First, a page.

Under paragraph 8 of the August 2003 Ordinance, repatriated persons are exempted from the obligation to pay a security to guarantee payment of the sale price before an auction for the sale of State property.
The relevant part of this paragraph provides as follows:
“1. Natural persons who, under other statutes, are entitled to offset the value of property abandoned beyond the present borders of the Polish State, in connection with the war that began in 1939, against the price, or fee for perpetual use, of the State Treasury's property [which they wish to purchase] shall be exempted from payment of a security if they make a written declaration to the effect that, in the event that they desist from entering into a contract of sale, they will pay a sum equal to the security required from other bidders.
2. Instead of a document confirming that they have paid a security, the persons referred to in sub-paragraph 1 shall submit to the Auctions Board the original of the certificate or decision confirming their entitlement to offset the value of the abandoned property against the sale price.
3. In determining the conditions for the sale of property [–] in respect of which the right to credit referred to in sub-paragraph 1 applies [–] at an auction referred to in paragraph 6 [that is, any auction organised under the provisions of the 1991 Act], payment of the sale price by means of such credit may not be excluded.”
6. The Cracow Regional Court's judgments of 2 and 7 April 2003
93. At the beginning of 2003 several repatriated persons (or their legal successors) sued the State Treasury before the courts, seeking damages under the law of tort and under the provisions of the relevant Republican Agreements. Some of those claims were dealt with by the Cracow Regional Court (Sąd Okręgowy).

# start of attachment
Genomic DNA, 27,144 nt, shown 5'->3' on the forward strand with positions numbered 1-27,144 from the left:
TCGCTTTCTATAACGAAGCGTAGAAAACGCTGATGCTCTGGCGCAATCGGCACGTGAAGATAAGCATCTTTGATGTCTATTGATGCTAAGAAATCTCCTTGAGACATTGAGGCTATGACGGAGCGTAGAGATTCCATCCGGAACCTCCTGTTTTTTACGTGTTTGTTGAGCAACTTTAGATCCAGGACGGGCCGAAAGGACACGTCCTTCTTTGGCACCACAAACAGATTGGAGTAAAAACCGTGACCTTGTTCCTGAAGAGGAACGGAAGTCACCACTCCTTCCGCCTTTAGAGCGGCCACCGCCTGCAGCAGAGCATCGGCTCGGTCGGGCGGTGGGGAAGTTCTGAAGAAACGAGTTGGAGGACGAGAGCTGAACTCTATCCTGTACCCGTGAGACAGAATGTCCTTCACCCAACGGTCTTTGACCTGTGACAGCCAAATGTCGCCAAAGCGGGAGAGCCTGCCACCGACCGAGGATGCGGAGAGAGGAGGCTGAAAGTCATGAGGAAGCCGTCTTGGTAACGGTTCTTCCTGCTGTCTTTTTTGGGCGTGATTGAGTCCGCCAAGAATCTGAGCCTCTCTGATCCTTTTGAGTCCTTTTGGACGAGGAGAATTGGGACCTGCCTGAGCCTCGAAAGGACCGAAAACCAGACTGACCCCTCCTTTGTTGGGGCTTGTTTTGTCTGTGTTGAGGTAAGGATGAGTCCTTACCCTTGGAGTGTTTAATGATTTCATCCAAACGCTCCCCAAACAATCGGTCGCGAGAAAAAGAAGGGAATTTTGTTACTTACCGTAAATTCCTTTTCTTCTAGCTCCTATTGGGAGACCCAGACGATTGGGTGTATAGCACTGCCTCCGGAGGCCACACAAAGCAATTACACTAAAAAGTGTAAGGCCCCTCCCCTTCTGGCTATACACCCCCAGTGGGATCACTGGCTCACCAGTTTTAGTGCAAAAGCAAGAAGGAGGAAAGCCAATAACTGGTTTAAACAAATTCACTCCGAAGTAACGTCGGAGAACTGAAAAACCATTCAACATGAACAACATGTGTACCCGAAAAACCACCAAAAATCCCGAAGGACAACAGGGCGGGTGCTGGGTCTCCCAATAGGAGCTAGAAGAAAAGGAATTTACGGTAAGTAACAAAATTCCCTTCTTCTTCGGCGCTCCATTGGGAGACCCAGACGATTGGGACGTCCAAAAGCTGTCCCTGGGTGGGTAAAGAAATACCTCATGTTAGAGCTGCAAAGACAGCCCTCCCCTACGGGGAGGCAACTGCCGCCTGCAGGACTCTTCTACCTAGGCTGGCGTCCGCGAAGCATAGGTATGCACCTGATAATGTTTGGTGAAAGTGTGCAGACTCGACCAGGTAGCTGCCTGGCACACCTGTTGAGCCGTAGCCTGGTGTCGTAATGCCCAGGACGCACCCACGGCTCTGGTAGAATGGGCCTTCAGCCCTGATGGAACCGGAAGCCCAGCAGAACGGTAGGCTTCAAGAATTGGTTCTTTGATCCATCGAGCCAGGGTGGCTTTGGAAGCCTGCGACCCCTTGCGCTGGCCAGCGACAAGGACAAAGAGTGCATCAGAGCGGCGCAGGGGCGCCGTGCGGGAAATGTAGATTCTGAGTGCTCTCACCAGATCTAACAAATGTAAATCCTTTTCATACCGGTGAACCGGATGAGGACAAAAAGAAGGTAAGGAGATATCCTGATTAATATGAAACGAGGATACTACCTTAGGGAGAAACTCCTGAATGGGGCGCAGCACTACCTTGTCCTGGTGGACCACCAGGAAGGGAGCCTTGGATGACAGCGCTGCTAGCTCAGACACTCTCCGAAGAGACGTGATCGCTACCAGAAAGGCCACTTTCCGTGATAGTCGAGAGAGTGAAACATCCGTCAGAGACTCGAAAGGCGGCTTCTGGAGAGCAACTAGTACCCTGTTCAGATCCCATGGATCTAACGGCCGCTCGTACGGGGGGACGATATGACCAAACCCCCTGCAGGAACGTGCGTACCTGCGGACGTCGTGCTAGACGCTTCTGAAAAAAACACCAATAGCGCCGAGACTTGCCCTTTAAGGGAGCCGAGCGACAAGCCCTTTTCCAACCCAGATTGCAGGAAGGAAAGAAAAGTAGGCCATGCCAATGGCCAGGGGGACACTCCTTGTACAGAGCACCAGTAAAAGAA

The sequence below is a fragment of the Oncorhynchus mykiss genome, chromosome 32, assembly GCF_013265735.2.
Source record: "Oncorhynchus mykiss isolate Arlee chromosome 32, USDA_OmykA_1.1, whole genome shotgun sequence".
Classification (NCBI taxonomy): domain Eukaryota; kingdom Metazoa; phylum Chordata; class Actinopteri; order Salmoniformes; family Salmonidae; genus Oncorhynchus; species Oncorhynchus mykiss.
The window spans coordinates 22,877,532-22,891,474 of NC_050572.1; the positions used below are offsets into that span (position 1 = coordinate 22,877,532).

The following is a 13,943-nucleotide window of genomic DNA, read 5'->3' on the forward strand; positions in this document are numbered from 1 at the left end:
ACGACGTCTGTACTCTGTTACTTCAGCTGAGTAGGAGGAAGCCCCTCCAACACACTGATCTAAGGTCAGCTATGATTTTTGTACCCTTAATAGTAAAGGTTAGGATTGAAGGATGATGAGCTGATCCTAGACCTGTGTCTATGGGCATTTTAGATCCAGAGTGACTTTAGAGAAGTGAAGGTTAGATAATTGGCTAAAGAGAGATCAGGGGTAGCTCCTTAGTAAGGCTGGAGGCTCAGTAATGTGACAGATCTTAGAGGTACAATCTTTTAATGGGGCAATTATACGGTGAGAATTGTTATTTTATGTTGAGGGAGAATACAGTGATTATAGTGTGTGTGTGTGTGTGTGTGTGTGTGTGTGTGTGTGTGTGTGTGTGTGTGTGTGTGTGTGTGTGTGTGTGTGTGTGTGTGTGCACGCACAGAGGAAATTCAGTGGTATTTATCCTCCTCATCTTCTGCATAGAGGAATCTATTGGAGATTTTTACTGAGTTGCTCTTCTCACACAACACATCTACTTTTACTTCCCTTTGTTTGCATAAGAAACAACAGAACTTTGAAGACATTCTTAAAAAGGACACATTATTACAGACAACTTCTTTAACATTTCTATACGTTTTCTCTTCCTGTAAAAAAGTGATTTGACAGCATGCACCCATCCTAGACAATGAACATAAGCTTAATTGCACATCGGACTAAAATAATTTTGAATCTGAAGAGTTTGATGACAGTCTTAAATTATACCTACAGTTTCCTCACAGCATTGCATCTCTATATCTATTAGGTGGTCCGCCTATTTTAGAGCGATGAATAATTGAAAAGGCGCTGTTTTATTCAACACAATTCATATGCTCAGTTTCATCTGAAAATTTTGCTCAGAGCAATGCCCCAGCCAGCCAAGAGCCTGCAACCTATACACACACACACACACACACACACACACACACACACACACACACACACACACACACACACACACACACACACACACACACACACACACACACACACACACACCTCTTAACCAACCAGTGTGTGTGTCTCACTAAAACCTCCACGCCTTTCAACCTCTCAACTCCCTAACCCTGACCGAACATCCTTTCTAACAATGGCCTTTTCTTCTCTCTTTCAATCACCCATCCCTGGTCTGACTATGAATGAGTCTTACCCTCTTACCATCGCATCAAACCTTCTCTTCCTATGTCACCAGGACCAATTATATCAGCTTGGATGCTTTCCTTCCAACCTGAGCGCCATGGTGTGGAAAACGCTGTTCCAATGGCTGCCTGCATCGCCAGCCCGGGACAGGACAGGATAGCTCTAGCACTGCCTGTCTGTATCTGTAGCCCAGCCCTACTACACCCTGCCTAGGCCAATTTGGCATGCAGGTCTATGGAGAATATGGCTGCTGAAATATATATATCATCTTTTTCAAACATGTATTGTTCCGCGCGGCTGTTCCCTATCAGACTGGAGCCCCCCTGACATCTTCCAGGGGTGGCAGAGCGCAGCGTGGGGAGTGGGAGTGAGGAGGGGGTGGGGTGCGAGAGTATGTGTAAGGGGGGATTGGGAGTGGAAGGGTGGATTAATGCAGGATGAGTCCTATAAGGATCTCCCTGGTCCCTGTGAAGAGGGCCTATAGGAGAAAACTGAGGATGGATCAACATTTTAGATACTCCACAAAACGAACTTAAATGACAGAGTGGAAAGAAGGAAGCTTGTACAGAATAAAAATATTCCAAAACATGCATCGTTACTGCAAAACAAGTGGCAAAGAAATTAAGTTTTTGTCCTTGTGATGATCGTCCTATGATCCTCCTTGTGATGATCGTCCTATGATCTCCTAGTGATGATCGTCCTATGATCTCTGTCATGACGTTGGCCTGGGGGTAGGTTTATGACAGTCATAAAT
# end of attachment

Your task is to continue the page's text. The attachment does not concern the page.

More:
The claims were lodged despite the unfavourable outcome of similar cases in which claims for damages had been dismissed as having no legal basis in Polish law (see also paragraph 107 below).
94. The first group of plaintiffs alleged tortious conduct on the part of the State in that it had made it impossible for them to exercise the right to credit and in that it had created a defective, illusory and ineffectual mechanism for satisfying their entitlements under section 212 of the Land Administration Act 1997. They relied on the provisions of the Republican Agreements as a legal basis for pecuniary compensation and asserted that the authorities had committed a constitutional tort within the meaning of Article 77 of the Constitution.
95. The second group alleged that the State had committed a constitutional tort by, first, making it permanently impossible – through the enactment of successive laws and the adoption of defective practices – for them to satisfy their claims and, secondly, failing to publish the Republican Agreements in the Journal of Laws, thereby preventing the plaintiffs from relying on them in support of their civil claims before the courts.
All the plaintiffs sought damages in amounts equal to the value of the property which they, or their families, had had to abandon beyond the Bug River.
The first two landmark judgments were delivered on 2 and 7 April 2003.
(a) Judgment of 2 April 2003
96. On 2 April 2003 the Cracow Regional Court, after hearing an action brought by three individuals, B.G., J.K. and B.K., against the State Treasury for damages arising from the State's failure to satisfy their entitlement to compensatory property under section 212 of the Land Administration Act 1997, awarded the damages sought by them in their entirety.
97. The court established that from 1991 to 1998 the Cracow District Office9 had organised twenty-two auctions for the sale of property in which Bug River repatriates could participate. In certain auctions only those persons who had made applications for compensation before 26 May 1990 had been able to make bids. In 2002 the mayor of the Cracow District had begun to hold auctions, but throughout that year there had been only two such auctions.
The Regional Court described the situation in relation to the implementation of the plaintiffs' right to credit in the following way:
“... the organisation of these auctions either excluded persons from beyond the Bug River entirely, or limited participation in them to persons who were resident in the district where they were being held, or the property offered for sale could not satisfy the plaintiffs' claims, given the value of their entitlements. Also, there were situations where the State Treasury's Agricultural Property Agency organised auctions from which, under the relevant provisions, persons from beyond the Bug River were excluded.